Friday, November 23, 2018

Are we alone in the universe? Revisiting the Drake equation - UNIVERSE

Two researchers have revised the Drake equation, a mathematical formula for the probability of finding life or advanced civilizations in the universe. Credit: University of Rochester.
Are humans unique and alone in the vast universe? This question--summed up in the famous Drake equation--has for a half-century been one of the most intractable and uncertain in science.
But a new paper shows that the recent discoveries of exoplanets combined with a broader approach to the question makes it possible to assign a new empirically valid probability to whether any other advanced technological civilizations have ever existed.
And it shows that unless the odds of advanced life evolving on a habitable planet are astonishingly low, then human kind is not the universe’s first technological, or advanced, civilization.
The paper, published in Astrobiology, also shows for the first time just what “pessimism” or “optimism” mean when it comes to estimating the likelihood of advanced extraterrestrial life.
“The question of whether advanced civilizations exist elsewhere in the universe has always been vexed with three large uncertainties in the Drake equation,” said Adam Frank, professor of physics and astronomy at the University of Rochester and co-author of the paper. “We’ve known for a long time approximately how many stars exist. We didn’t know how many of those stars had planets that could potentially harbor life, how often life might evolve and lead to intelligent beings, and how long any civilizations might last before becoming extinct.”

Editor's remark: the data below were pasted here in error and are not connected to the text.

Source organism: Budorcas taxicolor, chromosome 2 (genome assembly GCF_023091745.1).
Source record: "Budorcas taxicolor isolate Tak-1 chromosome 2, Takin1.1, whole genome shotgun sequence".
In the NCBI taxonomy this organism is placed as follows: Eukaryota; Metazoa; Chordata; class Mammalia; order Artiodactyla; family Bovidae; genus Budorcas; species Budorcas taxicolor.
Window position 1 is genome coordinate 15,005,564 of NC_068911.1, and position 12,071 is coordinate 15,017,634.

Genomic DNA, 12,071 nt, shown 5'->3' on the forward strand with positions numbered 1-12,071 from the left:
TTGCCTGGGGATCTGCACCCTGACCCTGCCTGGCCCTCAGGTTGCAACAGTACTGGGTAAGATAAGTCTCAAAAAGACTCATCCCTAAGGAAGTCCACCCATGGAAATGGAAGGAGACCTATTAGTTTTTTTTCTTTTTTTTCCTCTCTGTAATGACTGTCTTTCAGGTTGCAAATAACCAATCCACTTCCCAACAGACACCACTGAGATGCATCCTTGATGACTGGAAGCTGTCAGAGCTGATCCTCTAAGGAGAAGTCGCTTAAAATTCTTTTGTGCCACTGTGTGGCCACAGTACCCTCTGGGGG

“Of course, we have no idea how likely it is that an intelligent technological species will evolve on a given habitable planet,” says Frank. But using our method we can tell exactly how low that probability would have to be for us to be the ONLY civilization the Universe has produced. We call that the pessimism line. If the actual probability is greater than the pessimism line, then a technological species and civilization has likely happened before.”
Using this approach, Frank and Sullivan calculate how unlikely advanced life must be if there has never been another example among the universe’s ten billion trillion stars, or even among our own Milky Way galaxy’s hundred billion. 

By Leonor Sierra, University of Rochester News | May 19, 2016

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